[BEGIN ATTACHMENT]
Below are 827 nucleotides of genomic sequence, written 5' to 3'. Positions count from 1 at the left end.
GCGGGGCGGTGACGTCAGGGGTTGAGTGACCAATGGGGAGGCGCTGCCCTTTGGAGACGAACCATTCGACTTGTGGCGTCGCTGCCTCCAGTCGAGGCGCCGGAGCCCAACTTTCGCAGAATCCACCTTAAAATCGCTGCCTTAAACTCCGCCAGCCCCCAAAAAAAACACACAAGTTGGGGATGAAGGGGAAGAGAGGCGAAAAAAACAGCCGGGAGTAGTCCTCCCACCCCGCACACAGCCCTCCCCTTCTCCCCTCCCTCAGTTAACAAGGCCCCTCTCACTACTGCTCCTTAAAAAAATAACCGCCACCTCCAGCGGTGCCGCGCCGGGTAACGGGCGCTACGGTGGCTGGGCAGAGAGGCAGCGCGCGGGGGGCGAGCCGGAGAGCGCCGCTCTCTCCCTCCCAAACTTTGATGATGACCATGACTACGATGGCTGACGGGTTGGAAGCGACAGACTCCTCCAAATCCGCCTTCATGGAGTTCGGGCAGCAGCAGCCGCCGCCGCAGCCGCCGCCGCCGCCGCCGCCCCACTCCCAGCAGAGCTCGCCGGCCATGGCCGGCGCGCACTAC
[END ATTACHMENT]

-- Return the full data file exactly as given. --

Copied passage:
Below are 827 nucleotides of genomic sequence, written 5' to 3'. Positions count from 1 at the left end.
GCGGGGCGGTGACGTCAGGGGTTGAGTGACCAATGGGGAGGCGCTGCCCTTTGGAGACGAACCATTCGACTTGTGGCGTCGCTGCCTCCAGTCGAGGCGCCGGAGCCCAACTTTCGCAGAATCCACCTTAAAATCGCTGCCTTAAACTCCGCCAGCCCCCAAAAAAAACACACAAGTTGGGGATGAAGGGGAAGAGAGGCGAAAAAAACAGCCGGGAGTAGTCCTCCCACCCCGCACACAGCCCTCCCCTTCTCCCCTCCCTCAGTTAACAAGGCCCCTCTCACTACTGCTCCTTAAAAAAATAACCGCCACCTCCAGCGGTGCCGCGCCGGGTAACGGGCGCTACGGTGGCTGGGCAGAGAGGCAGCGCGCGGGGGGCGAGCCGGAGAGCGCCGCTCTCTCCCTCCCAAACTTTGATGATGACCATGACTACGATGGCTGACGGGTTGGAAGCGACAGACTCCTCCAAATCCGCCTTCATGGAGTTCGGGCAGCAGCAGCCGCCGCCGCAGCCGCCGCCGCCGCCGCCGCCCCACTCCCAGCAGAGCTCGCCGGCCATGGCCGGCGCGCACTAC